The FY2024 Illinois one-year State Capital Budget projects that total resources deposited into all appropriated capital funds will rise by 5.0% from the previous fiscal year, increasing from an estimated amount of $10.4 billion in FY2023 to $10.9 billion. Roughly 50.0% of all revenues, or nearly $5.5 billion, will come from non-tax sources, while 25.2% or $2.7 billion will come from state tax receipts and 24.8%, or $2.7 billion, from federal receipts.
State tax revenues in FY2024 will increase by 11.7%, rising from $2.5 billion to $2.7 billion. Over 97% of all state tax revenues for the capital plan in both FY2023 and FY2024 are from motor fuel taxes.
State non-tax resources include motor vehicle and operators license fees, bond issue proceeds, the sale of property, transfers and other fees and repayments. They will increase by 4.2%, from $5.2 billion to nearly $5.5 billion. Most of this increase will be driven by a $410.3 million, or 21.4%, increase in bond issue proceeds.
Federal receipts will increase slightly, by 0.3%, or $7.0 million, to $2.7 billion.
New General Obligation Debt Issuances in FY2023 and FY2024
In the FY2024 Budget proposal released in February 2023, the State announced that it would issue nearly $2.2 billion in new GO bonds to fund capital projects. This is an increase from the $1.8 billion planned for issuance in the prior 2023 fiscal year. The bond issues over the five years from FY2020 through FY2024 will support projects in the State’s Rebuild Illinois capital plan approved in June 2019.
In March 2023 the State updated its initial bond issuance figure for FY2024 by indicating that it would increase the bond amount by issuing approximately $2.5 billion in general obligation bonds in May. These bonds will be used to fund accelerated pension benefit payments, to finance Rebuild Illinois capital expenditures and to fund information technology projects under previous capital programs as well as the Rebuild Illinois program). Moody’s assigned an A3 with a stable outlook to these bonds, while S & P assigned an A- with a stable outlook rating and Fitch assigned a rating of BBB+ with a positive outlook.
Bond ratings are one of the factors that help determine interest rates the State must pay to issue debt. The following table shows the current ratings for Illinois’ General Obligation Bonds and Build Illinois Bonds.
Recent Rating Agency Actions
In 2022 and 2023 three of the rating agencies – Moody’s Investors Services, Standard & Poor’s Global Ratings and Fitch Ratings – upgraded the credit ratings for State of Illinois debt. Credit upgrades are indication of an improved fiscal condition and can allow governments to offer lower interest rates.
Moody’s Investors Services
Moody’s Investors Services upgraded the State of Illinois’s issuer rating from Baa1 to A3 on March 14, 2023. Concurrently, it increased the credit ratings of the State’s general obligation and Build Illinois sales tax bonds to A3 from Baa1. Moody’s cited continued improvement in the State’s financial situation for the upgraders, including expansion of fiscal reserves, increased payments toward outstanding liabilities such as the pension funds and improved governance processes. The rating agency warned, however, that Illinois continues to face large long-term liability pressures that constrain its fiscal flexibility.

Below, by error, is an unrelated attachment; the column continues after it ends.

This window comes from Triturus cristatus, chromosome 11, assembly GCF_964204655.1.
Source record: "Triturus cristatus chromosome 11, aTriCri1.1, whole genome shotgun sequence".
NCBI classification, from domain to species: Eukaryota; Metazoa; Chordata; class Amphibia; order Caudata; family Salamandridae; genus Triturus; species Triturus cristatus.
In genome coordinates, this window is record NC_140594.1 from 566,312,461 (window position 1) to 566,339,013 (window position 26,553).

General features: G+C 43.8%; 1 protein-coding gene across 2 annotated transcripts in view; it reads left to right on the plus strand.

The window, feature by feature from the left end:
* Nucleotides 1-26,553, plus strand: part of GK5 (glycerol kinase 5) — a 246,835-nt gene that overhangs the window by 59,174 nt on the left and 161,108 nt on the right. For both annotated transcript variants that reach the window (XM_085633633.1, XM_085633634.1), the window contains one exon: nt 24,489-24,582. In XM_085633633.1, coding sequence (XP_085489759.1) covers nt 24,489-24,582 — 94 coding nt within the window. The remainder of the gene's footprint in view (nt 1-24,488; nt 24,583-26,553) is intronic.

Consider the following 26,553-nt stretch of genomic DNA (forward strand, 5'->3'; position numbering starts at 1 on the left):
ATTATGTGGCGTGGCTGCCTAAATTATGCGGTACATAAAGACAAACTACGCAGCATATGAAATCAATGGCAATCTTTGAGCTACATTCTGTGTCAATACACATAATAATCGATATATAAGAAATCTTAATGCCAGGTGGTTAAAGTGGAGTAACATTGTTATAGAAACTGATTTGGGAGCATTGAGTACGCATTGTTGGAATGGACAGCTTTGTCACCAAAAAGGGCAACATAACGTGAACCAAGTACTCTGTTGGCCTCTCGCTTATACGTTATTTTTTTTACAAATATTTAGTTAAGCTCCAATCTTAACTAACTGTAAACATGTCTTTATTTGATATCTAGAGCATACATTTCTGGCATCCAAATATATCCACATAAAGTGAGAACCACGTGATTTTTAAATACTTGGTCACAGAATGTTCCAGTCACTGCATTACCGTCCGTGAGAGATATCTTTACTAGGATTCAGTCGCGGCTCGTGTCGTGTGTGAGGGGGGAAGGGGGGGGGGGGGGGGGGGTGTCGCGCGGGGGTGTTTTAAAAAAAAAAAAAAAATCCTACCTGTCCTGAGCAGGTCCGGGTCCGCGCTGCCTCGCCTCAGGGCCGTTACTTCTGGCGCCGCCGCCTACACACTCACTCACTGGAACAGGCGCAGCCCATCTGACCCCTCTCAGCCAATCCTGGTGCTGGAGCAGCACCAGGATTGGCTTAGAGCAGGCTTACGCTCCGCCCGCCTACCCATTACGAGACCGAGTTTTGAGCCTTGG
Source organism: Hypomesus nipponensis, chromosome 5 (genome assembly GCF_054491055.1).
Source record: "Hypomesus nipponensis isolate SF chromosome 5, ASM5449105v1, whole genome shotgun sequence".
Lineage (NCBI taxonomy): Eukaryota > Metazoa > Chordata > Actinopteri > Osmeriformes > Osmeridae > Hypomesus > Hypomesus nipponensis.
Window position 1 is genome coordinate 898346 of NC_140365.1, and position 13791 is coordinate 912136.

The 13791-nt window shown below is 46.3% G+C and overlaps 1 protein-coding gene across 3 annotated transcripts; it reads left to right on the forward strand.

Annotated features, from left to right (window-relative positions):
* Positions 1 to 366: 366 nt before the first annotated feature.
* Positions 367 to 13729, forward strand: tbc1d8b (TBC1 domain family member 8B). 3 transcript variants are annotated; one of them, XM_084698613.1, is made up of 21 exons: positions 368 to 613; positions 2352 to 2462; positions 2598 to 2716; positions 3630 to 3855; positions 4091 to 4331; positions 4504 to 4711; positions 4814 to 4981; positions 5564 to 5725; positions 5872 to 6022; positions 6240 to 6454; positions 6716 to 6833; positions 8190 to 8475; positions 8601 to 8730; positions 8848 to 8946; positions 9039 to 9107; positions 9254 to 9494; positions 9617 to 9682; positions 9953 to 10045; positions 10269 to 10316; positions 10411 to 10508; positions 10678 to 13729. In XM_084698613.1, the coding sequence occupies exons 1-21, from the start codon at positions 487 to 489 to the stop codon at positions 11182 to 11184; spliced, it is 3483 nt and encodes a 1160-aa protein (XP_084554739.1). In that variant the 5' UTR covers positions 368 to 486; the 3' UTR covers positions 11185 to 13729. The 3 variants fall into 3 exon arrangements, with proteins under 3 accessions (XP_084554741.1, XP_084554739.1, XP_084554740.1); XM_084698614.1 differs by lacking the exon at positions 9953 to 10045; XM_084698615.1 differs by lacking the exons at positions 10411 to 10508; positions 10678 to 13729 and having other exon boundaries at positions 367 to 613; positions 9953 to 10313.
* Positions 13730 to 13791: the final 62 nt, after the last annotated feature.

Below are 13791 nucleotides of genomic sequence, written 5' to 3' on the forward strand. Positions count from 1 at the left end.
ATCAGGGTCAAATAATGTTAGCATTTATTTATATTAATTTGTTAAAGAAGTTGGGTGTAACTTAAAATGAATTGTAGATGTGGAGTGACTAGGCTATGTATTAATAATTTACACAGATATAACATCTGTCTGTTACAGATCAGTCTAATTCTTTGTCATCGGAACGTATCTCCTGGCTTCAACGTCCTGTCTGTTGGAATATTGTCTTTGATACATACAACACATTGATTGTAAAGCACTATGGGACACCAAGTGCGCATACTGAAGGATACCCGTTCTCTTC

On April 21, 2022, Moody’s had upgraded the rating of State of Illinois debt from Baa2 to Baa1 with a stable outlook. The rating agency cited the State’s steady revenue growth, which has allowed Illinois to increase its reserves and make additional payments towards pension liabilities as a key reason for the upgrade. At the same time, Moody’s also upgraded its rating for outstanding Build Illinois sales tax bonds from Baa2 to Baa1 with a stable outlook.
In May 2023, Fitch Ratings revised the outlook on the State’s general obligation bonds to positive from stable due to the State’s improved economic outlook and increased reserves.
In March 2023 Fitch revised the State of Illinois’s rating outlook to positive from stable and assigned a BBB+ rating to the State’s $2.5 billion in general obligation bonds. The change reflected the State’s plans to increase its reserve fund contributions and its improved fiscal resilience.
In May 2022 Fitch made the following ratings upgrades:
- State of Illinois general obligation bonds were upgraded to BBB+ with a stable outlook from BBB-;
- Senior and Junior obligation Build Illinois sales tax revenue bonds were upgraded to A with a stable outlook from the previous BBB+ rating; and
- The issuer default rating was raised to BBB+ with a stable outlook from BBB-.
Fitch cited the State’s increased contributions to its reserves, the ending of certain pandemic-related non-recurring fiscal measures and the return to normal fiscal decision-making processes as the primary reasons for the upgrades.
Standard and Poor’s Global Ratings
In February 2023 Standard and Poor’s Global Ratings raised its credit rating to A- from BBB+ with a stable outlook on the State of Illinois’ outstanding long-term general obligation debt. It also raised the rating to A from A- on the State’s Build Illinois junior and senior lien sales tax bonds. The reasons given for the upgrade were the State’s increased repayment of its liabilities, increases in the Budget Stabilization Fund and a slowing of growth in statutorily required pension fund contributions.
Standard and Poor’s Global Ratings previously raised its rating on State of Illinois general obligation debt to BBB+ from BBB with a stable outlook in May 2022. At that time, it also raised the rating on Build Illinois senior and junior lien sales tax bonds to A- from BBB+. The upgrade was due to the State’s increased financial flexibility, improved revenue reporting transparency, increased funding for the stabilization fund, additional contributions to the State’s pension funds, the elimination of the State’s bill backlog and the use of surplus revenues to reduce liabilities.